In order to better understand the concept of Truth as "Information with Value", it is useful to use it to analyze practical examples. Here, an example of finding a store is used to show how directions are a kind of truth.
Imagine that you are in an unfamiliar town, and you decide that you want to buy milk, no matter how long it takes. You have now given yourself a definite task to accomplish.
TASK : Go to a grocery store to buy milk.
You have a task to accomplish, to go buy milk, but it is an unfamiliar town, so you don’t know where the grocery store is. You will have to set aside a lot of time, searching left and right, down roads and alleys until you happen to stumble across a grocery store by chance. At this point, say after over an hour of wandering, you finally find a store and buy your milk. It had better be good milk.
Imagine that after an hour of wandering, you finally find the store and realize it was only two blocks away from where you started. Of course, you didn’t know that, so you spent all your time searching in the wrong direction. You have your milk, but you are frustrated and exhausted from the extra effort needed to find the store.
What would have made your task easier? Directions, of course. Directions to the store would have allowed you to travel there easily, without having to wander and search. They would have allowed you to find the store in only ten minutes instead of an hour, while travelling only the minimum distance necessary. Directions could have measurably decreased the time and effort you needed to buy milk.
The directions might have looked like this:
Directions can be written down, but they are not really a physical thing. What are they really? Directions are Information. The same information can be communicated in many different ways. Directions can be communicated using language. Directions can be mapped out. Or, they can by symbolically represented. The important thing isn't how the directions are represented or communicated. The important thing is the information, the directions themselves, and that that information is accurately communicated to you.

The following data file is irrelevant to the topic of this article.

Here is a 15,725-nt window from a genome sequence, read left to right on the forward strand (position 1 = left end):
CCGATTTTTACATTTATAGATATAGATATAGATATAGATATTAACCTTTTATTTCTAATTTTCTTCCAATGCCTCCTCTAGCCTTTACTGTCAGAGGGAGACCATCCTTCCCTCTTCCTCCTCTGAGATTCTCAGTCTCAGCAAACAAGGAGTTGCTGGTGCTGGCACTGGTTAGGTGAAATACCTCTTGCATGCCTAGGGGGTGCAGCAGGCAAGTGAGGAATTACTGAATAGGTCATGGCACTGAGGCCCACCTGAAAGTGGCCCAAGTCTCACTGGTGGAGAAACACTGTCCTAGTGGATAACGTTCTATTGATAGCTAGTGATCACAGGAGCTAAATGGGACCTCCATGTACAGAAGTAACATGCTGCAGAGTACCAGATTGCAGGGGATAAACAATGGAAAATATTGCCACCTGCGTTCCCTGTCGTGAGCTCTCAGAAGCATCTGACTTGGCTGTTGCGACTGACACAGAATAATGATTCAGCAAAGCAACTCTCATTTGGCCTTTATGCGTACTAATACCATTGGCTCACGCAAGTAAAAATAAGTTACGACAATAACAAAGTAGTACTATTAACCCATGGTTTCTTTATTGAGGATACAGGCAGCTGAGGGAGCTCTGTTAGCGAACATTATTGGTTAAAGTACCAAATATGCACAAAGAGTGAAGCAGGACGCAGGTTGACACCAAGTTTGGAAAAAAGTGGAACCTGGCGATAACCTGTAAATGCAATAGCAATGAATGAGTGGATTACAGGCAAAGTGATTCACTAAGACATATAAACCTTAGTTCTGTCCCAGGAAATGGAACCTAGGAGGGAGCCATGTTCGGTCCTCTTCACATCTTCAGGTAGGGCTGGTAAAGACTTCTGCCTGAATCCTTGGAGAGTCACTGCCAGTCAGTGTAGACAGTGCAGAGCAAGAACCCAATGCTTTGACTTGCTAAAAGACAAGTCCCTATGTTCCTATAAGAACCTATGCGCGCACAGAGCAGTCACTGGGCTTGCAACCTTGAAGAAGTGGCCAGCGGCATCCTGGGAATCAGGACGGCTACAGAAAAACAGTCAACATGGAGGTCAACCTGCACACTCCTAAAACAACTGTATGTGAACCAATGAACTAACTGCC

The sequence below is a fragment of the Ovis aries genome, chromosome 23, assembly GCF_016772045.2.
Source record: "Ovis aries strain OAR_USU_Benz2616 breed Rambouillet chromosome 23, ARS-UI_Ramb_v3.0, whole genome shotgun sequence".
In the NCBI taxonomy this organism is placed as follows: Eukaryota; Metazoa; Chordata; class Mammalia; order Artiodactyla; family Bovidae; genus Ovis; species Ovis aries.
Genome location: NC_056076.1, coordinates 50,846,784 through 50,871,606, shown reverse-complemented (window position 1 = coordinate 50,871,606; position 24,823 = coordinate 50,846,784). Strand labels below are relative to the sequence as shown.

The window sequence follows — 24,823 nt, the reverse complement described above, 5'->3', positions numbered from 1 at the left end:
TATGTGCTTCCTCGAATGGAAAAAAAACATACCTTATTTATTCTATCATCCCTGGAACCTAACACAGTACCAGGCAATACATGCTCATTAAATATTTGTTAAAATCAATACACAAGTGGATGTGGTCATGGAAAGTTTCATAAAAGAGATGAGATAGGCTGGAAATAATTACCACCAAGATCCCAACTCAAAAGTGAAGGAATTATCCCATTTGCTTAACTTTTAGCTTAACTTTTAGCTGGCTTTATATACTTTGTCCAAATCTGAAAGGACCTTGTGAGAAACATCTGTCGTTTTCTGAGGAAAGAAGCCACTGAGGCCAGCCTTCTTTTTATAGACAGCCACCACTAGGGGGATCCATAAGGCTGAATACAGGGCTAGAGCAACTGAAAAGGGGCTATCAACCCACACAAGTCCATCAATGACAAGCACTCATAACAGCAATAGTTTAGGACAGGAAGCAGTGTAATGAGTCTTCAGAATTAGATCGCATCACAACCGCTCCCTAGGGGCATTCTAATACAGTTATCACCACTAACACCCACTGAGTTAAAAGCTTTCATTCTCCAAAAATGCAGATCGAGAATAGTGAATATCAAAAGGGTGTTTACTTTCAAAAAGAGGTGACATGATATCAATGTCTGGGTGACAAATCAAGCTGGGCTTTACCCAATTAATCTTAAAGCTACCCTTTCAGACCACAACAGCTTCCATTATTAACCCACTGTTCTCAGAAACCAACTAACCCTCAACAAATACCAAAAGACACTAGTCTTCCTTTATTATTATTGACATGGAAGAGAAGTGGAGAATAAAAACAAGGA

So how do you know the information was accurately communicated? That the information is important, or meaningful at all? That the directions are actually that, and aren't just random scribbles on a piece of paper.
The directions actually gain meaning and validity by their ability to help you accomplish a real task, in the real world. To have a measurable effect on your ability to complete a real task. When you actually walk the two blocks, find the store there, and buy your milk. That is when the directions have proven their validity.
Until then, there is no real way of knowing whether the directions are accurate or not.
To you, standing there, wanting desperately to buy milk but having no idea where the store is, the directions to the store are information with Value. Information that has the ability to increase your effectiveness at the task of buying milk. That can measurably reduce the time and energy you need to find the store. This means that the directions are Truth. The directions are information with real, measurable, intrinsic value.
In this modern world you could just pull out your smartphone, and search for the nearest grocery. Before smartphones, you could have just asked someone local where the nearest place to buy milk was. In one case technology is a source of truth, in another, a much more ancient source of truth, language, is used. In both cases, your effectiveness is dramatically increased by this ability to communicate and share information with value. Being able to communicate, store, and share information with ability to increase effectiveness, or truth, is an incredibly valuable property of both language and technology.
This example hopefully helps illustrate how the concept of truth as Information with Value can be thought of and used in a practical way.